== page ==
Suddenly she stopped. From behind her, she heard the sound of her phone ringing. Slowly she turned around, walking back to her coat, which lay on the frigid road. She pulled out the phone – her mother again. She bit her lip. I can’t go back now. I have no home. I have no family. She clenched her jaw, ignoring the cold that ceaselessly swirled around and through her. She was starting to get numb.
She let her phone ring, and ring, and ring.
And then stuffed it in her jeans.
She turned and looked up at the sky, nothing on but her jeans and a tee-shirt. She couldn’t feel anything anymore – the cold had numbed her completely. Her hands burned. She looked over to the side of the road, where a stream was frozen over. With resolution, she walked toward it. Her phone rang again. This time, without even looking at it she answered it and held it up to her ear.
“Holly? Holly is that you? Holly! Honey, please say something.”
She walked off the road.
“Holly, baby -” her mother was crying. “Holly, I love you so much. Please come home – we can work this out, I promise.”
She walked through the snow.
Her mother was sobbing. “Honey, I am so sorry. I’m sorry that dad died. I’m sorry that we’ve had so much hardship. I’m sorry that the choices I am making are so hard for you – but I love you dearly and I want us to be happy again.”
She stopped at the edge of the frozen stream.
Her mother breathed softly into the phone. “Holly, I know you’re listening, so listen carefully – I. LOVE. YOU. I love you dearly. I love you desperately. I love you more than anything else in this world. Do you understand me? More than anything else.”
She stared at the ice, the world slowing down. “Do you love me more than Jim?” she whispered.
Her mother breathed a sigh of relief, “Yes – yes I do, Holly! Honey, where are you? I’ll come get you, just tell me where you are. We will fix this, okay? I want nothing more than for us to be happy – you and me. Okay? Holly, baby, I love you.”
Tears streamed out of her eyes, pouring down her cheeks. I can’t go back now. “I’m on Miller’s Road.”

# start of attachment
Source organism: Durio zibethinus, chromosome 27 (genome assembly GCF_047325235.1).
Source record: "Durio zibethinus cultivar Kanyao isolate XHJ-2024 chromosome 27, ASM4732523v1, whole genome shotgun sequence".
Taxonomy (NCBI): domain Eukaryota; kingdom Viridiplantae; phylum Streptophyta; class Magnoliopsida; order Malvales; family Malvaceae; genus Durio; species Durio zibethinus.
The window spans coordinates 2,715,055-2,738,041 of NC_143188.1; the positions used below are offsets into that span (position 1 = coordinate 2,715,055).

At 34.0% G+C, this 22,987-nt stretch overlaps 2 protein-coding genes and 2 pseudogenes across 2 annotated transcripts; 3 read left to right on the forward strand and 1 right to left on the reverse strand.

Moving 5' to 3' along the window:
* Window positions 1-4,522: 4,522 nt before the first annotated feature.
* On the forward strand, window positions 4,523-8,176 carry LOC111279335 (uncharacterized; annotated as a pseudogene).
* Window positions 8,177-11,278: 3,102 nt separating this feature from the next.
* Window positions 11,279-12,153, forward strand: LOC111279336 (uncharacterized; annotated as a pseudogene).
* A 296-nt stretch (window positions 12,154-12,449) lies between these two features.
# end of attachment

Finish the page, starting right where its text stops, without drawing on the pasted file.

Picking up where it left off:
“I’m coming to get you – just me, alright? I love you, Holly.”
She took a step towards the ice. She closed her eyes and whispered,”I love you too, mom.”
“Holly, don’t do anything, okay? Stay on the phone – I’ll be there in a few minutes.”
“Mom – “
“Mom – mom, I’m going.”
“Honey, you stay there! I’ll be there in just a minute, okay? Stay there!”
“Mom, I have to go.”
“Holly, listen to me, I love you more than anything else. I am coming for you.”
She jumped, and landed in the middle of the stream. The ice held her for a moment, and then she fell into the frigid darkness.
Holly awoke in an ambulance.
Her head throbbed, and the warmth of the vehicle was thawing her frozen body. A nurse stood over her, hooking up cords and wires from her body to a machine. She closed her eyes. They burned.
“Mom?” she croaked.
“Holly!” In an instant her mother stood over her, pushing the nurse aside. “Honey, oh my girl!” Gently her mother stroked her head, tears spilling off of her face onto Holly’s. “Why? Why, honey?”
Holly choked back tears. “I couldn’t go back, mom.” She burst out sobbing. “Mom, why is it so hard? Why did he have to go? Why is this my life?”
Her sobbing, convulsing body burned and ached, inside and out. Her face was wet with tears. Her mother held her head in her arms, softly rocking Holly back and forth.
“Hush, baby, hush. It’s going to be okay now, alright? I’m here. Shh. I’m here.”
She swallowed. “I love you, mom.”
“I love you too, Holly.”
She leaned her head on her mother’s chest. The warmth of the embrace engulfed her. She closed her eyes. Her mother smelled like peppermint.
“Will we be home in time for Christmas?”